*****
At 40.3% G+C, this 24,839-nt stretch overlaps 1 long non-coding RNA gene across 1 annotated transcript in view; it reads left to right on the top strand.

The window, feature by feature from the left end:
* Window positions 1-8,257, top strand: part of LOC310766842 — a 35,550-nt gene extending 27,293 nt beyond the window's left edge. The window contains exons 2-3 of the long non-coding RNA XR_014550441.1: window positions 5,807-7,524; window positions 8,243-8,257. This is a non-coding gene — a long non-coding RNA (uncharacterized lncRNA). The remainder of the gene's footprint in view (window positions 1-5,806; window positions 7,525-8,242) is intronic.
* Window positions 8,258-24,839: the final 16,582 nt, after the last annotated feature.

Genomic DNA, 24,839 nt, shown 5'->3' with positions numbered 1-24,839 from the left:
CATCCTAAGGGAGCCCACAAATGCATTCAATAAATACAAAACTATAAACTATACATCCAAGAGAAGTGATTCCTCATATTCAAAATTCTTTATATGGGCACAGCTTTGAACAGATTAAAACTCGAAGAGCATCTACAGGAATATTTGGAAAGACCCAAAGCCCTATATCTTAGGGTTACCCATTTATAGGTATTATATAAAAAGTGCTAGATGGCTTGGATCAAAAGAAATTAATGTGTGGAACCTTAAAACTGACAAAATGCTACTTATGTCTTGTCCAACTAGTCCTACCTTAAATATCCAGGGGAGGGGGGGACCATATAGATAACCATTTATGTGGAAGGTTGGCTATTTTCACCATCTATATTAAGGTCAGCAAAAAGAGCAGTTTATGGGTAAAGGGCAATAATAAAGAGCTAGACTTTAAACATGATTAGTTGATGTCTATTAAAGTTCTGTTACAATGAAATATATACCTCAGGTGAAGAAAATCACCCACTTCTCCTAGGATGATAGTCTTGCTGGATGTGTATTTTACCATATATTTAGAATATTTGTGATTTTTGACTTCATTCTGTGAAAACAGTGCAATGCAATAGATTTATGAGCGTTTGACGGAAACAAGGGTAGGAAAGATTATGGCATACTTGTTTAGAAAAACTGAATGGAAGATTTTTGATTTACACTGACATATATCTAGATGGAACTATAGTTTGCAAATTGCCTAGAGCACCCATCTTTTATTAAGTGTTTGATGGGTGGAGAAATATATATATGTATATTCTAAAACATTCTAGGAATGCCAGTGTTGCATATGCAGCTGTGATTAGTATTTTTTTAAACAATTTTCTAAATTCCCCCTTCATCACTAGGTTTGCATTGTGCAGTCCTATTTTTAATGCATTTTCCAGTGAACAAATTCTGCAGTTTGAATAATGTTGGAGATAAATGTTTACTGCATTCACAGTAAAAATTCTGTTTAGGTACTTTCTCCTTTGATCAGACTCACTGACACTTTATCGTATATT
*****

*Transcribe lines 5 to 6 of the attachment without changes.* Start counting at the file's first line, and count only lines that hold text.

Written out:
Genomic DNA, 24,839 nt, shown 5'->3' with positions numbered 1-24,839 from the left:
CATCCTAAGGGAGCCCACAAATGCATTCAATAAATACAAAACTATAAACTATACATCCAAGAGAAGTGATTCCTCATATTCAAAATTCTTTATATGGGCACAGCTTTGAACAGATTAAAACTCGAAGAGCATCTACAGGAATATTTGGAAAGACCCAAAGCCCTATATCTTAGGGTTACCCATTTATAGGTATTATATAAAAAGTGCTAGATGGCTTGGATCAAAAGAAATTAATGTGTGGAACCTTAAAACTGACAAAATGCTACTTATGTCTTGTCCAACTAGTCCTACCTTAAATATCCAGGGGAGGGGGGGACCATATAGATAACCATTTATGTGGAAGGTTGGCTATTTTCACCATCTATATTAAGGTCAGCAAAAAGAGCAGTTTATGGGTAAAGGGCAATAATAAAGAGCTAGACTTTAAACATGATTAGTTGATGTCTATTAAAGTTCTGTTACAATGAAATATATACCTCAGGTGAAGAAAATCACCCACTTCTCCTAGGATGATAGTCTTGCTGGATGTGTATTTTACCATATATTTAGAATATTTGTGATTTTTGACTTCATTCTGTGAAAACAGTGCAATGCAATAGATTTATGAGCGTTTGACGGAAACAAGGGTAGGAAAGATTATGGCATACTTGTTTAGAAAAACTGAATGGAAGATTTTTGATTTACACTGACATATATCTAGATGGAACTATAGTTTGCAAATTGCCTAGAGCACCCATCTTTTATTAAGTGTTTGATGGGTGGAGAAATATATATATGTATATTCTAAAACATTCTAGGAATGCCAGTGTTGCATATGCAGCTGTGATTAGTATTTTTTTAAACAATTTTCTAAATTCCCCCTTCATCACTAGGTTTGCATTGTGCAGTCCTATTTTTAATGCATTTTCCAGTGAACAAATTCTGCAGTTTGAATAATGTTGGAGATAAATGTTTACTGCATTCACAGTAAAAATTCTGTTTAGGTACTTTCTCCTTTGATCAGACTCACTGACACTTTATCGTATATT